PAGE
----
"The Power of Genius" panel at Marie Claire's Power Trip conference—an annual event designed to empower and connect influential women—was populated by women often considered businesses geniuses. Speaking on the panel were Julia Hartz, the cofounder and CEO of Eventbrite; Katrina Lake, the founder and CEO of Stitch Fix; and Reshma Shetty, the cofounder and COO of Ginkgo Bioworks. Serving as moderator was Sally Shin, the San Francisco bureau chief of CNBC.
An overarching theme of the discussion? How the women on the panel try to redefine what it means to be a mother and an executive. Lake mentioned that she’s made it a point to announce in meetings whenever she needs to leave in order to pump. This, she explained, helps to normalize breastfeeding in the workplace, while also prioritizing her needs as a mother. “I want to emphasize that you can have a family and prioritize that while also being invested in your career,” Lake added.
Shetty, meanwhile, recalled a time when she attended an event and brought her baby with her. While she was there, she said, both male and female founders came up to her and whispered, “I have kids, too"—as if it was something to be ashamed of. Clearly, normalizing parenthood among founders is a long road, Shetty noted.
In order to combat this very issue, Hartz shared one of her strategies: Recruiting women who are on maternity leave and who may be facing pushback from the companies they work for. Finding talent in this “critical and life transitional moment” is a way to hire more women and to bridge the gap, she explains—and it shows; the employee ratio between men and women is 50/50 at her company, Eventbrite.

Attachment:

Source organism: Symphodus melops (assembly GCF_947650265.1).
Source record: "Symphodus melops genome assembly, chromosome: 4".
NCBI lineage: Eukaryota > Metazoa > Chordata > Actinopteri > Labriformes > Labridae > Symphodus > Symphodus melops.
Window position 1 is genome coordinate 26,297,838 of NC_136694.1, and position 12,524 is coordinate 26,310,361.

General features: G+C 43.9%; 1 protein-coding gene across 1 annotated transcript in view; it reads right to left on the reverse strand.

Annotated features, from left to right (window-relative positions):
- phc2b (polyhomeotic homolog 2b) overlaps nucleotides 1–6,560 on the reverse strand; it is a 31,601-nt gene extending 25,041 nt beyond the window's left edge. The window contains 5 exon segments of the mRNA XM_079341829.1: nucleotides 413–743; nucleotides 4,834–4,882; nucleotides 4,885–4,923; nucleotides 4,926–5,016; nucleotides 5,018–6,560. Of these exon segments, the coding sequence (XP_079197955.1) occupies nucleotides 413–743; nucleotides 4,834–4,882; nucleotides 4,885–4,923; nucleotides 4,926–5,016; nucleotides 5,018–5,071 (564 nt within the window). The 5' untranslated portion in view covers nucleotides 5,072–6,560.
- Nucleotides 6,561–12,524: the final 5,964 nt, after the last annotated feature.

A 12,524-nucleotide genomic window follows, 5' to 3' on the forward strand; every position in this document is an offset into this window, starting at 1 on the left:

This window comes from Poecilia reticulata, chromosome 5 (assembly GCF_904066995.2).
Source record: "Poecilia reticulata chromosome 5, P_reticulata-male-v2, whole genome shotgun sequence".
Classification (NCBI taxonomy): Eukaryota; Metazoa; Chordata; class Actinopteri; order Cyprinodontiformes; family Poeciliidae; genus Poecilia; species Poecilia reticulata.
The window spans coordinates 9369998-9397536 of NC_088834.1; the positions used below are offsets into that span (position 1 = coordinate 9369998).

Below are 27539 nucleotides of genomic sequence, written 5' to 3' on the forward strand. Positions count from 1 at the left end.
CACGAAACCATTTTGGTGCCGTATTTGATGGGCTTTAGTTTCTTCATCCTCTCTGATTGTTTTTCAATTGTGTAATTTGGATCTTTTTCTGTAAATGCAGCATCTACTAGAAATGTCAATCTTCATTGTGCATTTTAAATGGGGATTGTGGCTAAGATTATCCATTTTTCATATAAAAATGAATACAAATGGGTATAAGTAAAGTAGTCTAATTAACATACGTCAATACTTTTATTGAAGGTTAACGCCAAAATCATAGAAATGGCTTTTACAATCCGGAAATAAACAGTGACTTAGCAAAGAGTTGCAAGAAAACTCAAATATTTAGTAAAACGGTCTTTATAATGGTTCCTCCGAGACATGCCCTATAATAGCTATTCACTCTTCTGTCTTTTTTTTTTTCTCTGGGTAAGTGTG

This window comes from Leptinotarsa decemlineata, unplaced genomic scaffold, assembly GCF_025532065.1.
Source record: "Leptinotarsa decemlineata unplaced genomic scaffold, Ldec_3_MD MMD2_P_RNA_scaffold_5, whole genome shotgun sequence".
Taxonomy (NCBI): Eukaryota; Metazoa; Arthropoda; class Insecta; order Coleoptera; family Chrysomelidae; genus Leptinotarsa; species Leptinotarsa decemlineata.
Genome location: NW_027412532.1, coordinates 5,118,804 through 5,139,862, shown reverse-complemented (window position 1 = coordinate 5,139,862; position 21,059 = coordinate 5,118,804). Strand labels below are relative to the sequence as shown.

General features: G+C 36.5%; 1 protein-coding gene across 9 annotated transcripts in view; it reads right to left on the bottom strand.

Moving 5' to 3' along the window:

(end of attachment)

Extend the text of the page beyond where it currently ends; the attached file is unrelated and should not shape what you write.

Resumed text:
Another important aspect of hiring more women, Lake noted, is to invest in diverse founding teams. “If your team isn’t diverse to start with, it’s so hard to get there,” she said. “The founding team is who earns most of the money, and women should be included in that if you’re serious about diversity.” Shetty, who works in the biotechnology field—a predominantly male industry—says that her one regret is not focusing enough on diversity earlier.
Being a woman in the C-suite can be a space rife with misogyny. But Hartz has a coping strategy: She explained that she doesn’t give the thought much space in her life. Hartz prefers to concern herself with business fundamentals and the hiring process: “You give power to the things you spend time worrying about.”